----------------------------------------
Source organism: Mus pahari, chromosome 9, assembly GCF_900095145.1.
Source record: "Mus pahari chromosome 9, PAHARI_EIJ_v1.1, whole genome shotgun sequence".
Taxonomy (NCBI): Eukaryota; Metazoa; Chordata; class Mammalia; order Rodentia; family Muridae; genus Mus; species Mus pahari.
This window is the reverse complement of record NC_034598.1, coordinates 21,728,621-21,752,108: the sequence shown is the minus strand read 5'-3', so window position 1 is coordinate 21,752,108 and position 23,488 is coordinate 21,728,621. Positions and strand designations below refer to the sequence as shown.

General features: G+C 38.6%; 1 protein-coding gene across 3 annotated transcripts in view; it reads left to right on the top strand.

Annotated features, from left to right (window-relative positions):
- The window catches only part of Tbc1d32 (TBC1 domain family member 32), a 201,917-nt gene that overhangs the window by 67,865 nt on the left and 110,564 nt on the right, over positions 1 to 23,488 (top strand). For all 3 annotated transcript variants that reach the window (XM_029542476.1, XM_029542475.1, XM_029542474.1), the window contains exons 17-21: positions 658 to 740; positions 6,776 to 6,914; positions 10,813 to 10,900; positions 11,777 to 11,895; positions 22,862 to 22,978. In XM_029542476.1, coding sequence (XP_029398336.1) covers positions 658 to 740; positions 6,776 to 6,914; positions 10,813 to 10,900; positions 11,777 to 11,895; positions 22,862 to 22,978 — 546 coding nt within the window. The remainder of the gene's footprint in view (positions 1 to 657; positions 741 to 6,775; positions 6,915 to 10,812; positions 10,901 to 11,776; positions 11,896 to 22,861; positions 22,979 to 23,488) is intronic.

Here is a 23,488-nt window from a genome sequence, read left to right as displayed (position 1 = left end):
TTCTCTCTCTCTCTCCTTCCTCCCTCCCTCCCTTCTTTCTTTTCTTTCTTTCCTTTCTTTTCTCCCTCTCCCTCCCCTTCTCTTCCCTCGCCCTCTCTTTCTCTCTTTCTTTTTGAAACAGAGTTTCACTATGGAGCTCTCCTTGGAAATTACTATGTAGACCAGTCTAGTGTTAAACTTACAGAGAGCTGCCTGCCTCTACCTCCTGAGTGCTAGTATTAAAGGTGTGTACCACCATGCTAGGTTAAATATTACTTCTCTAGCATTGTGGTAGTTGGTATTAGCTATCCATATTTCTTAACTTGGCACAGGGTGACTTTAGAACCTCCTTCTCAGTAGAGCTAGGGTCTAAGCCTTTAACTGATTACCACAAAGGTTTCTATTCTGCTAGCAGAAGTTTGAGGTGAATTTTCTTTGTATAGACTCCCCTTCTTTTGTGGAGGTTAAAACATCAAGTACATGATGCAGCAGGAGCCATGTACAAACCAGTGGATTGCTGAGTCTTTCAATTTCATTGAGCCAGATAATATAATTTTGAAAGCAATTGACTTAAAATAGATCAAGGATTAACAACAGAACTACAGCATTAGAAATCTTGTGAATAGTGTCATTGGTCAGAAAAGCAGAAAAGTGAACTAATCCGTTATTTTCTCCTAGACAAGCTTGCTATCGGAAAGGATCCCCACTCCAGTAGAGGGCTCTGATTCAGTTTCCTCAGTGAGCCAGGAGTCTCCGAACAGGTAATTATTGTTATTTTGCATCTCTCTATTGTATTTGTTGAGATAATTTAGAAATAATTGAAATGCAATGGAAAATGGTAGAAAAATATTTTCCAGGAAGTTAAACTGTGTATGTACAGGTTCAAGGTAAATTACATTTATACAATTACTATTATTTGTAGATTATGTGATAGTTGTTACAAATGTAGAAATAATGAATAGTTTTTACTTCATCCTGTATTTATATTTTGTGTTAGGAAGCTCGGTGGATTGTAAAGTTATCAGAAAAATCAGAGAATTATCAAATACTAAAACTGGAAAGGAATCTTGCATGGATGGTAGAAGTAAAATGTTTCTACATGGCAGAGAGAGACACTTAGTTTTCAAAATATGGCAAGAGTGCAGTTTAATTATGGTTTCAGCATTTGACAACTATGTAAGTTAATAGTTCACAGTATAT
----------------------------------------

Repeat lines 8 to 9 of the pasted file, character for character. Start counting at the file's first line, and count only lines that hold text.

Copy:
Here is a 23,488-nt window from a genome sequence, read left to right as displayed (position 1 = left end):
TTCTCTCTCTCTCTCCTTCCTCCCTCCCTCCCTTCTTTCTTTTCTTTCTTTCCTTTCTTTTCTCCCTCTCCCTCCCCTTCTCTTCCCTCGCCCTCTCTTTCTCTCTTTCTTTTTGAAACAGAGTTTCACTATGGAGCTCTCCTTGGAAATTACTATGTAGACCAGTCTAGTGTTAAACTTACAGAGAGCTGCCTGCCTCTACCTCCTGAGTGCTAGTATTAAAGGTGTGTACCACCATGCTAGGTTAAATATTACTTCTCTAGCATTGTGGTAGTTGGTATTAGCTATCCATATTTCTTAACTTGGCACAGGGTGACTTTAGAACCTCCTTCTCAGTAGAGCTAGGGTCTAAGCCTTTAACTGATTACCACAAAGGTTTCTATTCTGCTAGCAGAAGTTTGAGGTGAATTTTCTTTGTATAGACTCCCCTTCTTTTGTGGAGGTTAAAACATCAAGTACATGATGCAGCAGGAGCCATGTACAAACCAGTGGATTGCTGAGTCTTTCAATTTCATTGAGCCAGATAATATAATTTTGAAAGCAATTGACTTAAAATAGATCAAGGATTAACAACAGAACTACAGCATTAGAAATCTTGTGAATAGTGTCATTGGTCAGAAAAGCAGAAAAGTGAACTAATCCGTTATTTTCTCCTAGACAAGCTTGCTATCGGAAAGGATCCCCACTCCAGTAGAGGGCTCTGATTCAGTTTCCTCAGTGAGCCAGGAGTCTCCGAACAGGTAATTATTGTTATTTTGCATCTCTCTATTGTATTTGTTGAGATAATTTAGAAATAATTGAAATGCAATGGAAAATGGTAGAAAAATATTTTCCAGGAAGTTAAACTGTGTATGTACAGGTTCAAGGTAAATTACATTTATACAATTACTATTATTTGTAGATTATGTGATAGTTGTTACAAATGTAGAAATAATGAATAGTTTTTACTTCATCCTGTATTTATATTTTGTGTTAGGAAGCTCGGTGGATTGTAAAGTTATCAGAAAAATCAGAGAATTATCAAATACTAAAACTGGAAAGGAATCTTGCATGGATGGTAGAAGTAAAATGTTTCTACATGGCAGAGAGAGACACTTAGTTTTCAAAATATGGCAAGAGTGCAGTTTAATTATGGTTTCAGCATTTGACAACTATGTAAGTTAATAGTTCACAGTATAT